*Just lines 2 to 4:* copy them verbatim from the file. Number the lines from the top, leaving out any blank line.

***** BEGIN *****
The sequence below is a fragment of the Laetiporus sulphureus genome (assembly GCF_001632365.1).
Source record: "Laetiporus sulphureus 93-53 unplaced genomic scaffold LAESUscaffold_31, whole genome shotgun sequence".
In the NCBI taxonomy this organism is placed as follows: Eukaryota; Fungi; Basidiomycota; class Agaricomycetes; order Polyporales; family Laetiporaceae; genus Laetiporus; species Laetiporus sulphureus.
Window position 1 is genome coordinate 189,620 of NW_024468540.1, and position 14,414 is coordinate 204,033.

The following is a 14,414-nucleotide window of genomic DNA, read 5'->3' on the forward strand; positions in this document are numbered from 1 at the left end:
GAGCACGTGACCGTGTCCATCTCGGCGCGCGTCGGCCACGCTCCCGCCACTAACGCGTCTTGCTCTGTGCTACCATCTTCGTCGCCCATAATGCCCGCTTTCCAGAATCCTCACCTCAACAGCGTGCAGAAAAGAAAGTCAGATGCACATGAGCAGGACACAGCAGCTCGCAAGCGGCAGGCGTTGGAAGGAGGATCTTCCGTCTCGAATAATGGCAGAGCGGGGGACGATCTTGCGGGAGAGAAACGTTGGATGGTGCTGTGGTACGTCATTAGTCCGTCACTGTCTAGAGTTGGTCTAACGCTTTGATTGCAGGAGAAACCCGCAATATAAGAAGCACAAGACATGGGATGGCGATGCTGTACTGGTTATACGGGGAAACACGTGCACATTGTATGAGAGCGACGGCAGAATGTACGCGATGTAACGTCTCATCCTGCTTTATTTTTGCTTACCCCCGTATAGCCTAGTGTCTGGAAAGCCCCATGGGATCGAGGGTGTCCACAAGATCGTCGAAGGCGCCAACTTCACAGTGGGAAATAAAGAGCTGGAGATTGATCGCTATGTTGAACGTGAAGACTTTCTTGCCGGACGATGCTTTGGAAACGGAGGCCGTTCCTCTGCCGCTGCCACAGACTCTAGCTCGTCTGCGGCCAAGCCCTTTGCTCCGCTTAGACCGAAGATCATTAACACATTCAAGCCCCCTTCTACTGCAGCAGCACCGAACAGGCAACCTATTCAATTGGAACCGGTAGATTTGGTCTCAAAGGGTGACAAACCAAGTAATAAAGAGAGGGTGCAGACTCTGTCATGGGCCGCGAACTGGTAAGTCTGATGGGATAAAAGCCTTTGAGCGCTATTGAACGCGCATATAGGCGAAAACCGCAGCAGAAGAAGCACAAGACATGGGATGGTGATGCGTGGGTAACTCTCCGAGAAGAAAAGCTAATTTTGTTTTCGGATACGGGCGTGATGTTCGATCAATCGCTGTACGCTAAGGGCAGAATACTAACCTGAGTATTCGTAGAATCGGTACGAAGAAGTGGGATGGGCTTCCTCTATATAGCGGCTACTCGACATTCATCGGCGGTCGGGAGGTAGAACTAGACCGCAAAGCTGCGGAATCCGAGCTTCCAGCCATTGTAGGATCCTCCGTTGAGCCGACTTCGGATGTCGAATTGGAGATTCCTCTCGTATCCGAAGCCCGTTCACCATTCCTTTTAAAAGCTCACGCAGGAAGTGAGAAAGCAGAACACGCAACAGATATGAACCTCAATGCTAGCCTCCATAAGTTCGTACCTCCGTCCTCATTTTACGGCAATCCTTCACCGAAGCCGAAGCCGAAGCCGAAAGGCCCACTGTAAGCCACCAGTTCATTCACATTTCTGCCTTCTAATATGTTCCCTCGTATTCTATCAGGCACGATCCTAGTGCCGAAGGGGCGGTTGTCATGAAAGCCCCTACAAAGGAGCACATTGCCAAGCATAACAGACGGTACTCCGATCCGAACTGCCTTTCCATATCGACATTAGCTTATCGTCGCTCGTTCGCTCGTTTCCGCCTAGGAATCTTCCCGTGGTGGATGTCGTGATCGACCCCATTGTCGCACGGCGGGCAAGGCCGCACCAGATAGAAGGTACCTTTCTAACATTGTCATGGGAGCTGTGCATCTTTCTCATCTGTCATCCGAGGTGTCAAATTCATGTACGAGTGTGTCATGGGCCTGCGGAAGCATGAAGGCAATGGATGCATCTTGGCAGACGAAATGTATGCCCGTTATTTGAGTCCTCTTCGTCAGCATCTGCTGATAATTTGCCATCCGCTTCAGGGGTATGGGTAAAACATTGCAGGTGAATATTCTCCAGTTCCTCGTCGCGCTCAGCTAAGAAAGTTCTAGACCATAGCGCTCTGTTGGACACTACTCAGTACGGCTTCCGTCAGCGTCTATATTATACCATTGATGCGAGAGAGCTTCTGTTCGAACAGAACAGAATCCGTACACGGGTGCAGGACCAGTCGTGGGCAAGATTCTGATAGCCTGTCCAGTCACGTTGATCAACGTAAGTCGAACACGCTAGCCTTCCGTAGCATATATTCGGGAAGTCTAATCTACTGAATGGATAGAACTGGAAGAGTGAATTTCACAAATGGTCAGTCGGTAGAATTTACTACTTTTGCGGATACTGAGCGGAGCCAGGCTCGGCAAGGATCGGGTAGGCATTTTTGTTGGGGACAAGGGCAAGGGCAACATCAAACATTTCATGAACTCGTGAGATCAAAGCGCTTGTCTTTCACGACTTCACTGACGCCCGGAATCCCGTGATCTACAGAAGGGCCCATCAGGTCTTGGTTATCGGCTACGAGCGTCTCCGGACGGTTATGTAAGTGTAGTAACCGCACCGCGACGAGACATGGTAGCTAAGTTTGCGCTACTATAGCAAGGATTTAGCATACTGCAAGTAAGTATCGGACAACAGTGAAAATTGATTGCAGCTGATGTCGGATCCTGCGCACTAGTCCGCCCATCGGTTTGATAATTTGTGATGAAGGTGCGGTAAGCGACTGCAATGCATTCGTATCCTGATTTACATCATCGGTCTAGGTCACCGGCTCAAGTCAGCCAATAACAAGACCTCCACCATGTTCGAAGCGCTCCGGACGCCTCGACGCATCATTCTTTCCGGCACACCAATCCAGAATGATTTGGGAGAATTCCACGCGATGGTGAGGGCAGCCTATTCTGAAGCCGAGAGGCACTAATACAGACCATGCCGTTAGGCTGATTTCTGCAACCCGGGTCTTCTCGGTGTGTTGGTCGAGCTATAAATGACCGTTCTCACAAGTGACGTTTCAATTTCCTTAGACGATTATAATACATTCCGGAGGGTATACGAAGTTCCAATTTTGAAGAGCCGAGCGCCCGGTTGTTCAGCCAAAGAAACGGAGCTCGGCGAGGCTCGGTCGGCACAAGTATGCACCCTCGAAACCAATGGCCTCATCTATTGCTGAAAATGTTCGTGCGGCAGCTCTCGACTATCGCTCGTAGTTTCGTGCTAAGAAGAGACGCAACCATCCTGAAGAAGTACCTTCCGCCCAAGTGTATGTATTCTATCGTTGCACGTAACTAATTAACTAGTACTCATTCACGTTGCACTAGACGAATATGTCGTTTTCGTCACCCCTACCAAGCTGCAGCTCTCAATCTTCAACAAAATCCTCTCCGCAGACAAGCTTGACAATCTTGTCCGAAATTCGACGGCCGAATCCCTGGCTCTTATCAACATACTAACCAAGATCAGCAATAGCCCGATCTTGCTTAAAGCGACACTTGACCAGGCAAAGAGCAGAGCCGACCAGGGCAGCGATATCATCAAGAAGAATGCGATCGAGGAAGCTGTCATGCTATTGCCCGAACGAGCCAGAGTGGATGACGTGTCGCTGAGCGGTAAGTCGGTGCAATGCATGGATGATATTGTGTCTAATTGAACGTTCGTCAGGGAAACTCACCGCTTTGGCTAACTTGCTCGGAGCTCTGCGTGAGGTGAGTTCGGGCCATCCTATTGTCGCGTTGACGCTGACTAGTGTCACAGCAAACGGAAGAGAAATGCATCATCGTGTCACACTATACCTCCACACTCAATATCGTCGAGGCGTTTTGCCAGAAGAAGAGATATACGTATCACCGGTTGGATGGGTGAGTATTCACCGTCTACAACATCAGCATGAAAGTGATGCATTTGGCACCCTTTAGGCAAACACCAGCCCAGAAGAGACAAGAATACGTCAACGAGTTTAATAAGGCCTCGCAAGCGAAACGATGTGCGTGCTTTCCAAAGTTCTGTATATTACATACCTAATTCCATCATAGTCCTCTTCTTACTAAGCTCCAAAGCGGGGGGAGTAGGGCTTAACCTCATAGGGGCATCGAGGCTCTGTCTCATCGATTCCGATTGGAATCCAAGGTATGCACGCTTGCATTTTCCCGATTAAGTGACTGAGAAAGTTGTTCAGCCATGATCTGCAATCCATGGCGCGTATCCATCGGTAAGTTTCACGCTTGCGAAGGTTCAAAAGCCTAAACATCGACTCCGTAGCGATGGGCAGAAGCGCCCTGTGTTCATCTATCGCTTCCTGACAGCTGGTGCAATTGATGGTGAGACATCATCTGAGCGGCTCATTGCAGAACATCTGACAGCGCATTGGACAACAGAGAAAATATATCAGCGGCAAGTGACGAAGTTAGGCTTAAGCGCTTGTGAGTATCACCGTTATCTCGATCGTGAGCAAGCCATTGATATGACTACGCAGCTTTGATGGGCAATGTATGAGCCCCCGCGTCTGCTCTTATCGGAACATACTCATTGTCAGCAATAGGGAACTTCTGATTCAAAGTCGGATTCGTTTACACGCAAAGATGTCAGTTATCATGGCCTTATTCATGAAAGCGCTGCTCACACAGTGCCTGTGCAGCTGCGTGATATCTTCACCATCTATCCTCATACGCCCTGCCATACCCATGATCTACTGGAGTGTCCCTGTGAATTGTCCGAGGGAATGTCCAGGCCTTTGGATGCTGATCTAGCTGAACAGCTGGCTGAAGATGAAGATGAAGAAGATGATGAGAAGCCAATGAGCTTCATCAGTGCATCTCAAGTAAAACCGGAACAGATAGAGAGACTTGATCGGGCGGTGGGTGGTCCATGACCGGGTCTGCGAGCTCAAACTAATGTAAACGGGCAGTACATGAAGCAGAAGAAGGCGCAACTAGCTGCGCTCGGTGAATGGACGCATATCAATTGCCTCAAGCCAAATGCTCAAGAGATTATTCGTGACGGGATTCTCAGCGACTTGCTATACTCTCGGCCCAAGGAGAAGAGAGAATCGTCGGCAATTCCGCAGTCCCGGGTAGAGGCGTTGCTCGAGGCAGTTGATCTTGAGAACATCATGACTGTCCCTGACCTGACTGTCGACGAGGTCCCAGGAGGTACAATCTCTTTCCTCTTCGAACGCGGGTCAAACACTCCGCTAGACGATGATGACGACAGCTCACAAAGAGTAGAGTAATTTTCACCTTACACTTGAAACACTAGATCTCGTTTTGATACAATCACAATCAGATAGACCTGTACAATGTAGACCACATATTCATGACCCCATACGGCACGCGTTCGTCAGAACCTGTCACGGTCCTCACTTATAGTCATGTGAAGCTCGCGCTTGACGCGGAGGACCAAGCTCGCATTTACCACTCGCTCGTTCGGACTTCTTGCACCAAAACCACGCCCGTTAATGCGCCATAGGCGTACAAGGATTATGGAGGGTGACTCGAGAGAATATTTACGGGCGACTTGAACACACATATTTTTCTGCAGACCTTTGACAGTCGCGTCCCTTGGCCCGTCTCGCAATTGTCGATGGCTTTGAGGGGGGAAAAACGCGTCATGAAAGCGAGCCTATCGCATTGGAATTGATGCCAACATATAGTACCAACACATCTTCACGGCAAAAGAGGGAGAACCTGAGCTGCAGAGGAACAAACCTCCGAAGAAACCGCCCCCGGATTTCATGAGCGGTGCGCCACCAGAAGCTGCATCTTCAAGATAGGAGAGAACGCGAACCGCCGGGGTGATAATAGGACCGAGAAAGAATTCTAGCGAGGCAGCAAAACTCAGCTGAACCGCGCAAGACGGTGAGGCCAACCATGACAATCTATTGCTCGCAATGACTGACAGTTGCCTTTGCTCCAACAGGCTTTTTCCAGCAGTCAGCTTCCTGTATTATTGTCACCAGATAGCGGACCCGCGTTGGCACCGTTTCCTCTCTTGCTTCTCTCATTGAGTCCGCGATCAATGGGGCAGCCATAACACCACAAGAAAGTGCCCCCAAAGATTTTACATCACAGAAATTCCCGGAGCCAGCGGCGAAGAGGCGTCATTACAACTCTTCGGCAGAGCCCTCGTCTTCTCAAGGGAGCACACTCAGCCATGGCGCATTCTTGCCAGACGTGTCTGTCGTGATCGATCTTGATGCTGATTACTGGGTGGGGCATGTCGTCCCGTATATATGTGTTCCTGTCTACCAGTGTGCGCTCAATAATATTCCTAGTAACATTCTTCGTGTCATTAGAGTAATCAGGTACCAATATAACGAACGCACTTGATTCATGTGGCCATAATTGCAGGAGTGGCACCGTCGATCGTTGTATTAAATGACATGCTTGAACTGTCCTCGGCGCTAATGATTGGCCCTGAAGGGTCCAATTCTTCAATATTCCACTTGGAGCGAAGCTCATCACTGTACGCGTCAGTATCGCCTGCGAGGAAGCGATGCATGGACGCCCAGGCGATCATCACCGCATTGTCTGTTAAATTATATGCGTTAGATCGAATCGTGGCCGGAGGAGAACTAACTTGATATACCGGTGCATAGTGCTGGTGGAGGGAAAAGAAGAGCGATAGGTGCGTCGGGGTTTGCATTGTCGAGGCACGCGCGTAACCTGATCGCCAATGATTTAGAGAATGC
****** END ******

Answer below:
Source record: "Laetiporus sulphureus 93-53 unplaced genomic scaffold LAESUscaffold_31, whole genome shotgun sequence".
In the NCBI taxonomy this organism is placed as follows: Eukaryota; Fungi; Basidiomycota; class Agaricomycetes; order Polyporales; family Laetiporaceae; genus Laetiporus; species Laetiporus sulphureus.
Window position 1 is genome coordinate 189,620 of NW_024468540.1, and position 14,414 is coordinate 204,033.